Thursday, April 18, 2013


One of the most frequent questions I get asked is what agents/publishers/editors are looking for?  I wish there was a set formula to answer this question. I have many friends who are authors who are seeking representation, considering self-publishing, or have now been published....all of their stories are different.

As you know, I am currently at the pre-published stage of my career. My books have garnered a lot of attention from the publishing industry from small indie publishers to some of the best know agents in the industry. It's exciting yet also a roller-coaster of highs and lows. As far as my current status goes, one of my books is being considered by a publisher located in New York. They are a small publisher but looking to expand this summer. The first book in my Forest of Mist series is on their list of possible aquisitions when this happens. So...back to the original question...what are the publishing professionals looking for?

I can only speak from my own experience...and it is a lot of hard work...research! Know the audience you are targeting your book towards and research publishers/agents that represent what you write. Research their websites and blogs. Make sure you look for their submission guidelines and follow those instructions to the letter. Also, if there are multiple editors/agents, research them all and query the one that most closely reps what you write.

To save time, I have written a standard query letter that I can quickly change as necessary when sending queries. I also have a one page synopsis, a five page synopsis, and the first three chapters saved as separate files. There is no set formula. Publisher A, may request a query, one page synposis, and the first ten pages copy and pasted into the body of an email, whereas, Publisher B, may request a query, long synopsis, and the first three chapters. By having these items ready on my computer, I can spend my time actually writing on one of the books.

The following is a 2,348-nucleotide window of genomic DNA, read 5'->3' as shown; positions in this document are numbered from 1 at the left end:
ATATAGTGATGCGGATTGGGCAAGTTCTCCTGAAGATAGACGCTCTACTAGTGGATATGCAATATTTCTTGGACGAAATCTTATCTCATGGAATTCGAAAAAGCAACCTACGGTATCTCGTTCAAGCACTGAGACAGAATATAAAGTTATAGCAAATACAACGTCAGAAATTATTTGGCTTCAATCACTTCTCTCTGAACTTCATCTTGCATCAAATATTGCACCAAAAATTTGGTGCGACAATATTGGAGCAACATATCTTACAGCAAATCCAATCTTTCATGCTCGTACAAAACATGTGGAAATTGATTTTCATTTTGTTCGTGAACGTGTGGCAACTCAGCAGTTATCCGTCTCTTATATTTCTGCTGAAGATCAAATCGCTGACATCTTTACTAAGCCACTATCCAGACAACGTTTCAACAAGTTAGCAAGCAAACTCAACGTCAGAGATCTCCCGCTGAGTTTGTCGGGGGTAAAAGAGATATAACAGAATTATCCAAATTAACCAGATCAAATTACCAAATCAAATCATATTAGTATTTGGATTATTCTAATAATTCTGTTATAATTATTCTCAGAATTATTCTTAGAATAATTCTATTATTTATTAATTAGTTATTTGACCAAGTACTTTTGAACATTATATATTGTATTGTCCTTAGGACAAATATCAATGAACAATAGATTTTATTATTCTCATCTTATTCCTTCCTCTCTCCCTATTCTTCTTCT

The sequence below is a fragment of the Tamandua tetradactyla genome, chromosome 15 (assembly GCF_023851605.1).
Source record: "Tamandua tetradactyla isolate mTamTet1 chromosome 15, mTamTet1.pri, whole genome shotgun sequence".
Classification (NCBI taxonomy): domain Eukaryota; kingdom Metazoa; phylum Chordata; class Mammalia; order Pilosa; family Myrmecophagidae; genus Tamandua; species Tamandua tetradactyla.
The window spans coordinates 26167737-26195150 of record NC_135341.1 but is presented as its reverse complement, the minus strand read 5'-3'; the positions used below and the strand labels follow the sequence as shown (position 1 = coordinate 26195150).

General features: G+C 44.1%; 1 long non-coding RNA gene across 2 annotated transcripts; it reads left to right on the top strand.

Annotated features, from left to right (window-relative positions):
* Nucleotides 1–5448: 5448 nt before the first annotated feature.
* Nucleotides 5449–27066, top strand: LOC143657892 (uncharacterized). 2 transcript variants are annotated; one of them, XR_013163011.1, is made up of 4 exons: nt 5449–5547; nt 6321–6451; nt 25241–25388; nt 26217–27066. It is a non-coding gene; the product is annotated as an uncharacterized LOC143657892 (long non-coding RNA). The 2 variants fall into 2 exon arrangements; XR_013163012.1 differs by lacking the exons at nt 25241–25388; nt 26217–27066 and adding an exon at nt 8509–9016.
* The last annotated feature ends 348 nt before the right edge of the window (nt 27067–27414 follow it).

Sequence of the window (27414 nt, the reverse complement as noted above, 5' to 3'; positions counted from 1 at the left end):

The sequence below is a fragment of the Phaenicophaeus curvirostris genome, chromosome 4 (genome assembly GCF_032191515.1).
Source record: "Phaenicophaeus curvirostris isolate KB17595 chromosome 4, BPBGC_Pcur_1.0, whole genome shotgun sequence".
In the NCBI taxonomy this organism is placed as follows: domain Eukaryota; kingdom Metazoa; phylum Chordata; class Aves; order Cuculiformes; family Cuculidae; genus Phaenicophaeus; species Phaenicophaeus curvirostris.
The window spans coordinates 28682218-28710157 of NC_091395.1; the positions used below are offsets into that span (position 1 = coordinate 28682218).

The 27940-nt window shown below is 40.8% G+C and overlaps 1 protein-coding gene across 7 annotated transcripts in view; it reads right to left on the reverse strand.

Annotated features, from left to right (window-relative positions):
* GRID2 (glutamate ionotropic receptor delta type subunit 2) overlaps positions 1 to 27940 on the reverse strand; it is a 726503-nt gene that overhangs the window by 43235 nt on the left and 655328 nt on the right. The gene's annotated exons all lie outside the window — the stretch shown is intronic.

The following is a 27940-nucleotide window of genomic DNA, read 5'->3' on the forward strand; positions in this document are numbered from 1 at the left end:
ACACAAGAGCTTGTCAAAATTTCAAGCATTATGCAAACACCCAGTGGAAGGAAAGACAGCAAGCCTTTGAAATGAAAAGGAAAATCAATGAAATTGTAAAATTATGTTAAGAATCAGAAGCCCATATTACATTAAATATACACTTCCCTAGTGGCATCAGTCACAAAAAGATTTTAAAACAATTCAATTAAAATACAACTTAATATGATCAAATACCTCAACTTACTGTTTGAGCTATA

The other piece of advice is to grow a thick skin. You have spent your time developing your story, characters, literally becomes a part of you. You send out your queries and bam...your inbox is flooded with responses. Unfortunately, many of those will be form rejections, some will be rejects with a little bit of personal advice thrown in, and some will be a request for the full manuscript. Those few that request a full can be enough to sustain your happy bubble. Ultimately, those request for a full will go either of two ways...a "we're sorry but after much consideration, this book is not for us" or "I'll call you to discuss a contract." only takes one agent/publisher/editor to get your book into the market.

Finally, research any agency you think of signing with on Preditors and Editors or one of the writer beware sites. I cannot tell you how many times I thought I found the perfect literary agent on the internet or the perfect indie publisher, only to discover that they have a bad reputation with their authors.

Basically, do your homework, know your audience, and in the end, go with your gut feeling when signing that contract. If you don't have an agent, you may want to consider a literary attorney to review any contract before you sign it.

Carly Jordynn

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